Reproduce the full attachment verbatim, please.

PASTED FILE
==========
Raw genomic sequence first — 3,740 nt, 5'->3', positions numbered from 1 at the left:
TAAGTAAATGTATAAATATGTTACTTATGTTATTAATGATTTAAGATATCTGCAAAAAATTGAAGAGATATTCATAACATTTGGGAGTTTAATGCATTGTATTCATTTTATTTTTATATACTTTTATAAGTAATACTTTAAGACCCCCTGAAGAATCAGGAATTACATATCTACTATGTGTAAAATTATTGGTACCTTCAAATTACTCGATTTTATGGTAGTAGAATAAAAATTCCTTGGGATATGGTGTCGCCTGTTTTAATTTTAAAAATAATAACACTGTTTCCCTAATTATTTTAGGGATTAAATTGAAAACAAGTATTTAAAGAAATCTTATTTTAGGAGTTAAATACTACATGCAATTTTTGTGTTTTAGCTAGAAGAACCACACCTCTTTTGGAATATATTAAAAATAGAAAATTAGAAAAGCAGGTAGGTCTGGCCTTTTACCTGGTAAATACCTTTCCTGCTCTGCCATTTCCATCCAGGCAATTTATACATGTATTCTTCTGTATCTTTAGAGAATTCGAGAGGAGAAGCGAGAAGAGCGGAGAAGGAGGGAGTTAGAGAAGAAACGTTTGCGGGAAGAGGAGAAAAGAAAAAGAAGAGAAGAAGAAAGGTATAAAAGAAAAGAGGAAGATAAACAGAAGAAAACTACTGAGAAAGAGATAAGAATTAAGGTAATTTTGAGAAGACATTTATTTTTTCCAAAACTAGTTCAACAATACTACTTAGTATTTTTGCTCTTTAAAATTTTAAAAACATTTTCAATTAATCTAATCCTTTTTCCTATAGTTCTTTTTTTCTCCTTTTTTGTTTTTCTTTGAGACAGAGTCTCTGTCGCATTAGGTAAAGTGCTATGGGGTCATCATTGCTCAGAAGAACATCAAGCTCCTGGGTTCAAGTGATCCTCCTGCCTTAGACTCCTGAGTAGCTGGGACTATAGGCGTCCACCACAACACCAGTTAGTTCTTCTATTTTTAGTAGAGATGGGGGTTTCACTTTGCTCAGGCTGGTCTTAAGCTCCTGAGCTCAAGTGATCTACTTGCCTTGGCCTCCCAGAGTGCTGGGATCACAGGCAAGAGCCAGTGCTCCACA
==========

Raw genomic sequence first — 3,740 nt, 5'->3', positions numbered from 1 at the left:
TAAGTAAATGTATAAATATGTTACTTATGTTATTAATGATTTAAGATATCTGCAAAAAATTGAAGAGATATTCATAACATTTGGGAGTTTAATGCATTGTATTCATTTTATTTTTATATACTTTTATAAGTAATACTTTAAGACCCCCTGAAGAATCAGGAATTACATATCTACTATGTGTAAAATTATTGGTACCTTCAAATTACTCGATTTTATGGTAGTAGAATAAAAATTCCTTGGGATATGGTGTCGCCTGTTTTAATTTTAAAAATAATAACACTGTTTCCCTAATTATTTTAGGGATTAAATTGAAAACAAGTATTTAAAGAAATCTTATTTTAGGAGTTAAATACTACATGCAATTTTTGTGTTTTAGCTAGAAGAACCACACCTCTTTTGGAATATATTAAAAATAGAAAATTAGAAAAGCAGGTAGGTCTGGCCTTTTACCTGGTAAATACCTTTCCTGCTCTGCCATTTCCATCCAGGCAATTTATACATGTATTCTTCTGTATCTTTAGAGAATTCGAGAGGAGAAGCGAGAAGAGCGGAGAAGGAGGGAGTTAGAGAAGAAACGTTTGCGGGAAGAGGAGAAAAGAAAAAGAAGAGAAGAAGAAAGGTATAAAAGAAAAGAGGAAGATAAACAGAAGAAAACTACTGAGAAAGAGATAAGAATTAAGGTAATTTTGAGAAGACATTTATTTTTTCCAAAACTAGTTCAACAATACTACTTAGTATTTTTGCTCTTTAAAATTTTAAAAACATTTTCAATTAATCTAATCCTTTTTCCTATAGTTCTTTTTTTCTCCTTTTTTGTTTTTCTTTGAGACAGAGTCTCTGTCGCATTAGGTAAAGTGCTATGGGGTCATCATTGCTCAGAAGAACATCAAGCTCCTGGGTTCAAGTGATCCTCCTGCCTTAGACTCCTGAGTAGCTGGGACTATAGGCGTCCACCACAACACCAGTTAGTTCTTCTATTTTTAGTAGAGATGGGGGTTTCACTTTGCTCAGGCTGGTCTTAAGCTCCTGAGCTCAAGTGATCTACTTGCCTTGGCCTCCCAGAGTGCTGGGATCACAGGCAAGAGCCAGTGCTCCACA